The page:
Abstract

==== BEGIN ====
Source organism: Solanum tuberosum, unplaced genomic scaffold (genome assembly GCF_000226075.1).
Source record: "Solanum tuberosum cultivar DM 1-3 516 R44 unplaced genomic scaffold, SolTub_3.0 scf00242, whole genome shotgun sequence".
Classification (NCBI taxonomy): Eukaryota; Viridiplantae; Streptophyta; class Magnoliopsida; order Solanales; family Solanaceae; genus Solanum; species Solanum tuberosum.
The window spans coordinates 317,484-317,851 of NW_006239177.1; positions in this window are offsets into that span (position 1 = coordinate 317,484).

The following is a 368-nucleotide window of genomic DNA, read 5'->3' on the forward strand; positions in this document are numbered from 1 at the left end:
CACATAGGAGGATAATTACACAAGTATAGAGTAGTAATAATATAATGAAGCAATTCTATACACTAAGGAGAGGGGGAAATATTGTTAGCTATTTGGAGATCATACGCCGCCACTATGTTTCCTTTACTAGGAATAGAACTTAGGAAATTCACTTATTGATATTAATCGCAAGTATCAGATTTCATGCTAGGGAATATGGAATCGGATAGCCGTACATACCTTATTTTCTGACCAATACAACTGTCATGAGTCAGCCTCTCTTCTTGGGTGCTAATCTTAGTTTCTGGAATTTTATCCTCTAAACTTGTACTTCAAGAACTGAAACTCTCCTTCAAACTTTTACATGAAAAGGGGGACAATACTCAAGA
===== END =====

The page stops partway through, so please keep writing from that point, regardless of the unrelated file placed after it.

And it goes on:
Online learning algorithms are designed to learn even when their input is generated by an adversary. The widely-accepted formal definition of an online algorithm’s ability to learn is the game-theoretic notion of regret. We argue that the standard definition of regret becomes inadequate if the adversary is allowed to adapt to the online algorithm’s actions. We define the alternative notion of policy regret, which attempts to provide a more meaningful way to measure an online algorithm’s performance against adaptive adversaries. Focusing on the online bandit setting, we show that no bandit algorithm can guarantee a sublinear policy regret against an adaptive adversary with unbounded memory. On the other hand, if the adversary’s memory is bounded, we present a general technique that converts any bandit algorithm with a sublinear regret bound into an algorithm with a sublinear policy regret bound. We extend this result to other variants of regret, such as switching regret, internal regret, and swap regret.